2013 has quietly slipped away . And what a year it has been! Many insights have emerged as I settle into my life in Korea. The first is the realisation and acceptance that changes happen and that (it took more than 50 years to realise this?) that mostly we are pawns in the game of life; sometimes able to make minor adjustments to our course, but unable to change the major trajectory.
My mission was to come to Korea and recuperate from the brutal cut-throat industry and the narcissistic regime that is ESL teaching in Sydney. I was most fortunate to land a wonderful job teaching at a University near Incheon, but within months it appeared all was not well there. Within a year, I found myself reluctantly promoted to senior trainer of the department, and a year later promoted to overall responsibility for the programs at 2 universities. Luck? Serendipity? Or because I am so remarkably talented? Well I think we can cross the latter off the list. So how does this happen to me all the time? I recall arriving in Korea a decade ago as a raw recruit to a prestigious (that’s what the brochures said) ESL school nestled in a back alley of Gangnam and which rather pretentiously claimed to be the Culture and Education centre for New Zealand. It was less than a year before I was FORCED to become the Head teacher after the previous 2 heads were summarily despatched for refusing to toe management’s ‘bums on seats’ line. The upshot was that i floated to the top of a talented and higher qualified group of wannabe heads. In a bizarre turn of events, my position was unassailably fortified by a snap election among the candidates – not withstanding the fact that I had thrice declined to be nominated, in line with staff room decisions about the best candidates for the job. However, it was the election that clinched the back room deals. And in spite of the sentiment of the other teachers, it was the cleaning staff and waiter’s votes that buoyed my rising star. What a nightmare that was. As one colleague mused, it was like being a firefighter – constantly called out to false alarms – and with very little actual firefighting happening . Anyway as I had predicted those who had truly hoped the job would be theirs were incensed and cooperation fell to an all time low. Egos were bruised and while management obviously felt they could communicate better with me, those affected preferred to take their problems directly to management rather than allow me to be the voice of the staff. Others voted with a rather insulting and arrogant slide into lethargy and by broadening their extra contractual teaching load to impinge on their actual work load to the extent of refusing to teach particular classes because it interfered with their out of school private lessons. The net result was a cosmetic sense of calm but in reality the decision had fragmented the channels of communication and shattered the sense of camaraderie.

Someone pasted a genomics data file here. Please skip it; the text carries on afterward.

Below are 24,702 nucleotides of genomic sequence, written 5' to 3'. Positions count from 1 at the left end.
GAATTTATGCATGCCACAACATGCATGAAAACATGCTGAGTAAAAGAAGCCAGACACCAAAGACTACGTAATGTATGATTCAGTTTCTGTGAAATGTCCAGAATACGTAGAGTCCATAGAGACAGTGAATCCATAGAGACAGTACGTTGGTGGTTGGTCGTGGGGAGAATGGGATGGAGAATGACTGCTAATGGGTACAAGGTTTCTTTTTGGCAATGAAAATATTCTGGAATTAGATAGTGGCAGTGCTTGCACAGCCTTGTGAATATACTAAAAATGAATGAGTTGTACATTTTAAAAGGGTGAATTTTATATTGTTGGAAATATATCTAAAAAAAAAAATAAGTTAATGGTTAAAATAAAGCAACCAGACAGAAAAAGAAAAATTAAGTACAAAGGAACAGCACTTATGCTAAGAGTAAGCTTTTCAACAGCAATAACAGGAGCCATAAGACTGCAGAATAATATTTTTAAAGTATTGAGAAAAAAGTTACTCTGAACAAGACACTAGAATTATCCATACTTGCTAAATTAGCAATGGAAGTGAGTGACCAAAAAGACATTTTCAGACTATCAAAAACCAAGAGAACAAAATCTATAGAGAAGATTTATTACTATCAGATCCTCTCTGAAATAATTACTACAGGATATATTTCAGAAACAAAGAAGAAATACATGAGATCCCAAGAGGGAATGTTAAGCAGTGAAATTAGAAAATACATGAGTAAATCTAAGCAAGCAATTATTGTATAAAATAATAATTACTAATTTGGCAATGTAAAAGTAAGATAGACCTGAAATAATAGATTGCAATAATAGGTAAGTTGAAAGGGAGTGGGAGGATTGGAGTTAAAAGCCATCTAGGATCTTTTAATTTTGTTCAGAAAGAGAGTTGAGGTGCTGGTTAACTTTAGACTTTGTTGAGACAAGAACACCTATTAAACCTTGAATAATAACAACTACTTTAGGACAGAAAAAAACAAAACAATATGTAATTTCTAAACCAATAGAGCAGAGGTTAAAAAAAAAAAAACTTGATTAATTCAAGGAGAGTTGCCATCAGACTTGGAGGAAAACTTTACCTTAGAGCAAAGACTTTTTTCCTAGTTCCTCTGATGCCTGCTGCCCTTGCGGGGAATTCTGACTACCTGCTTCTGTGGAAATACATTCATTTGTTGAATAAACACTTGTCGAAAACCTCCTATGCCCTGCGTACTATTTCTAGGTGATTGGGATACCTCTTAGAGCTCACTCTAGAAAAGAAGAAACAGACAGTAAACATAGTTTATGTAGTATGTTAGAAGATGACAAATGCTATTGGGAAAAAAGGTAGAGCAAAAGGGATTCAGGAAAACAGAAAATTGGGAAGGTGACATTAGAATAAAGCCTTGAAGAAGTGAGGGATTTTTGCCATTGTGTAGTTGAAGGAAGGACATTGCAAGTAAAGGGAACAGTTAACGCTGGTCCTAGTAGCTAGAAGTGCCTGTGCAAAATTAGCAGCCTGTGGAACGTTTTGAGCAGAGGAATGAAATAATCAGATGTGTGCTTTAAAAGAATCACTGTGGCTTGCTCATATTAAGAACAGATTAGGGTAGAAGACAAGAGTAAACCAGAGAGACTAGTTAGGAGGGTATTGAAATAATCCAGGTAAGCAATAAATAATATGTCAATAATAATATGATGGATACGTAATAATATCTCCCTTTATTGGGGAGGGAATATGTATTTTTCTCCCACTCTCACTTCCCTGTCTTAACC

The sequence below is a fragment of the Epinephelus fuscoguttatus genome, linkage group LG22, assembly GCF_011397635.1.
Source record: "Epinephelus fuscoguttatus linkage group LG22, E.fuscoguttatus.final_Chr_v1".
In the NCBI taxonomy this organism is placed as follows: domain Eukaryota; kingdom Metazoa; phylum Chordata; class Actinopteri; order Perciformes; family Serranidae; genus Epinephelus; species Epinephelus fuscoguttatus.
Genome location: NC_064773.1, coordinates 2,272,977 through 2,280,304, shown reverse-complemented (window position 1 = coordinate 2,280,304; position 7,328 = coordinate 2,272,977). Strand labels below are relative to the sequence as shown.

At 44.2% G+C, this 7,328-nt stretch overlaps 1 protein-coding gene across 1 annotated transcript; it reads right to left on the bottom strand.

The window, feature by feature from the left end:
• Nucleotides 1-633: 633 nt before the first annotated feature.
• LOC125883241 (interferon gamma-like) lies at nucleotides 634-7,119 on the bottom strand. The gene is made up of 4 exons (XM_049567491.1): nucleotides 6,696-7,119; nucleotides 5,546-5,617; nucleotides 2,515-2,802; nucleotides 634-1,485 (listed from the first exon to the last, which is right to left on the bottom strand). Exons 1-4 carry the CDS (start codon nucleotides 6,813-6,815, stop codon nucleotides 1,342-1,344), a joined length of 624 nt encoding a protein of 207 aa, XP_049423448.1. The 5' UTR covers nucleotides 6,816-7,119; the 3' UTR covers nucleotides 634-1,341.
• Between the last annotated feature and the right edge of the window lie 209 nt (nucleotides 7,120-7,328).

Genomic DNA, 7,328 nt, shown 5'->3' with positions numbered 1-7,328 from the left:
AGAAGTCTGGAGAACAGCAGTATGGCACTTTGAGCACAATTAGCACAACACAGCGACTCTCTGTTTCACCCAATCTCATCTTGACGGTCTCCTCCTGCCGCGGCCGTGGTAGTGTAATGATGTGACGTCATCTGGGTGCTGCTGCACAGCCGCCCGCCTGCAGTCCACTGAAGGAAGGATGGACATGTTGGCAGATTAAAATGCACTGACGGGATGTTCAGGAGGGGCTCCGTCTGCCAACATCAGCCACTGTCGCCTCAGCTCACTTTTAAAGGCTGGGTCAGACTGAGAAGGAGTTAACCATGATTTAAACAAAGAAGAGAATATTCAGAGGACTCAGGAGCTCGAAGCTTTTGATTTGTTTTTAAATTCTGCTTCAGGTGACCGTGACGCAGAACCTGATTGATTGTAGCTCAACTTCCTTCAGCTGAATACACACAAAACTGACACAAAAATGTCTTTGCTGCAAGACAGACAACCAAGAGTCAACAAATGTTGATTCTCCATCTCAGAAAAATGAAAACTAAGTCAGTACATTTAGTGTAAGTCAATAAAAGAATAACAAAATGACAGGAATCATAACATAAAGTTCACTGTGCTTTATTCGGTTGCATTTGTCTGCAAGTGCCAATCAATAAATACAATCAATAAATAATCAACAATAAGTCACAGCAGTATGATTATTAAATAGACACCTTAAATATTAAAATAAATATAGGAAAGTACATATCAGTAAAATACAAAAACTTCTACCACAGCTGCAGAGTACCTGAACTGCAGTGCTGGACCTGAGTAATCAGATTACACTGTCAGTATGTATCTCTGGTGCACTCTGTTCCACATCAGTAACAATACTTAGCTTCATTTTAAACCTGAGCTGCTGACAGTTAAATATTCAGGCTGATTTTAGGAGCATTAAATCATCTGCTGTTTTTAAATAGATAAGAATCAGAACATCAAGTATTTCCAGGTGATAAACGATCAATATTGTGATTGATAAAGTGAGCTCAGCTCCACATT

In fact the whole episode was a treasure trove of cultural insights – one how aspects of Korean management culture works and the o there an insight into the workings and motivations of ESL teacher – well especially NZ ESL teachers. The irony of this was that I was a Kiwi by adoption and not through birth, however it truly shattered my perception of the New Zealand work ethic.
And so, a decade later, the pattern is repeated. And what was meant to be a peaceful, perhaps relaxing sojourn in my adopted country turned into a journey on a road often travelled before.
The goal has now become, not just teach a class at UNI, but have overall responsibility for 2 departments at separate universities…and not only that, but to start production of an online version of the course.
The goals of said program are somewhat muddy- as is the deadline. In a somewhat predictable manner, little research has been done and little thought as to the realities of transforming an on-campus-program into an online format and to make matters worse, of the FOUR original teachers entrusted with the task, one has quit and the other has been terminated… The two remaining teachers (including myself) are away for 6 weeks, leaving only the somewhat demotivated (and terminated teacher in the office to carry out allocated tasks. Not a recipe for success I hear you say? Hence the constant holiday bombardment from admin assaulting my hard earned holiday; Please ‘inspire and motivate’ the poor terminated teacher as she sees out her contractual obligations in solitary confinement in an empty office. Such are the joys of teaching in Seoul 🙂 Mind you, this process is also not new. It was just 6 months ago as I prepared to take my contractual break for 3 weeks that I was suddenly informed that I would be teaching a group of 60-odd teachers (at a second campus).
“Thank you for letting me know a few days before my holiday. Shall I cancel my tickets home?”
“Oh, you were going away?” Hmmm We’ve already organised for you to teach the classes!”
God bless the process.
And so, 2014 has crept up on us. And I wonder, will anything be new?